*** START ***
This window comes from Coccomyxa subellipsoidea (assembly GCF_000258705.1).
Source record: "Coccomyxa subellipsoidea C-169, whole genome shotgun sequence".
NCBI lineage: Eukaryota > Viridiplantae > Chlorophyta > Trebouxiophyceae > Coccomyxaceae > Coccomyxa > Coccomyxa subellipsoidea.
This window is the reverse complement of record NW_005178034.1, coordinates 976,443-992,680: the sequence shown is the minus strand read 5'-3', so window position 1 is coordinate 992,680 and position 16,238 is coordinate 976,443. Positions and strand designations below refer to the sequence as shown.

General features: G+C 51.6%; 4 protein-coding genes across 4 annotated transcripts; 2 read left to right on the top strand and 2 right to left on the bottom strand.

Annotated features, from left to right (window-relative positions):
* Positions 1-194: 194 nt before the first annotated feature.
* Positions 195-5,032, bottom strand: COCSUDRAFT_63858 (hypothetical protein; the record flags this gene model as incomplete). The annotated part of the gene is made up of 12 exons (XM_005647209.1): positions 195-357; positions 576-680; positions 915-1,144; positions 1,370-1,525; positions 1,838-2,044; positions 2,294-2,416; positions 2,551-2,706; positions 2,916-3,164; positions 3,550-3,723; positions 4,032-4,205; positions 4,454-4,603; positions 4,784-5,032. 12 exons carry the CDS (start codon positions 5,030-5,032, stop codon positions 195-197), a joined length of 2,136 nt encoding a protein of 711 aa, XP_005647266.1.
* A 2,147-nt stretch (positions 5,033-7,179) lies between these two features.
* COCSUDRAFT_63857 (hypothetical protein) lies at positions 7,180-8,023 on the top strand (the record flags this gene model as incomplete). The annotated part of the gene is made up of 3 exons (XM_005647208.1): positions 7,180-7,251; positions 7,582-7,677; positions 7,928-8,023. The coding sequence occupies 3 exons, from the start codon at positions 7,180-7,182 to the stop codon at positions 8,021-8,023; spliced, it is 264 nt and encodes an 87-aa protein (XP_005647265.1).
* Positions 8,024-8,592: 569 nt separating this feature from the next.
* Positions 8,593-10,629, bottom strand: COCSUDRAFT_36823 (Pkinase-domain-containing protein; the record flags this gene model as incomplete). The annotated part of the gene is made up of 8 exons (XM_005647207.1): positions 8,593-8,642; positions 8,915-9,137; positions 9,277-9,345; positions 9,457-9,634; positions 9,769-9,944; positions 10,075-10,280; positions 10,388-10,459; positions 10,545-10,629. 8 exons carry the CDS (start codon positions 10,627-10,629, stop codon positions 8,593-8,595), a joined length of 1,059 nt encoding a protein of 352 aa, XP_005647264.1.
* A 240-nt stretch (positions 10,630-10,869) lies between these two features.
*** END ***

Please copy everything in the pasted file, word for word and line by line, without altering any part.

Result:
This window comes from Coccomyxa subellipsoidea (assembly GCF_000258705.1).
Source record: "Coccomyxa subellipsoidea C-169, whole genome shotgun sequence".
NCBI lineage: Eukaryota > Viridiplantae > Chlorophyta > Trebouxiophyceae > Coccomyxaceae > Coccomyxa > Coccomyxa subellipsoidea.
This window is the reverse complement of record NW_005178034.1, coordinates 976,443-992,680: the sequence shown is the minus strand read 5'-3', so window position 1 is coordinate 992,680 and position 16,238 is coordinate 976,443. Positions and strand designations below refer to the sequence as shown.

General features: G+C 51.6%; 4 protein-coding genes across 4 annotated transcripts; 2 read left to right on the top strand and 2 right to left on the bottom strand.

Annotated features, from left to right (window-relative positions):
* Positions 1-194: 194 nt before the first annotated feature.
* Positions 195-5,032, bottom strand: COCSUDRAFT_63858 (hypothetical protein; the record flags this gene model as incomplete). The annotated part of the gene is made up of 12 exons (XM_005647209.1): positions 195-357; positions 576-680; positions 915-1,144; positions 1,370-1,525; positions 1,838-2,044; positions 2,294-2,416; positions 2,551-2,706; positions 2,916-3,164; positions 3,550-3,723; positions 4,032-4,205; positions 4,454-4,603; positions 4,784-5,032. 12 exons carry the CDS (start codon positions 5,030-5,032, stop codon positions 195-197), a joined length of 2,136 nt encoding a protein of 711 aa, XP_005647266.1.
* A 2,147-nt stretch (positions 5,033-7,179) lies between these two features.
* COCSUDRAFT_63857 (hypothetical protein) lies at positions 7,180-8,023 on the top strand (the record flags this gene model as incomplete). The annotated part of the gene is made up of 3 exons (XM_005647208.1): positions 7,180-7,251; positions 7,582-7,677; positions 7,928-8,023. The coding sequence occupies 3 exons, from the start codon at positions 7,180-7,182 to the stop codon at positions 8,021-8,023; spliced, it is 264 nt and encodes an 87-aa protein (XP_005647265.1).
* Positions 8,024-8,592: 569 nt separating this feature from the next.
* Positions 8,593-10,629, bottom strand: COCSUDRAFT_36823 (Pkinase-domain-containing protein; the record flags this gene model as incomplete). The annotated part of the gene is made up of 8 exons (XM_005647207.1): positions 8,593-8,642; positions 8,915-9,137; positions 9,277-9,345; positions 9,457-9,634; positions 9,769-9,944; positions 10,075-10,280; positions 10,388-10,459; positions 10,545-10,629. 8 exons carry the CDS (start codon positions 10,627-10,629, stop codon positions 8,593-8,595), a joined length of 1,059 nt encoding a protein of 352 aa, XP_005647264.1.
* A 240-nt stretch (positions 10,630-10,869) lies between these two features.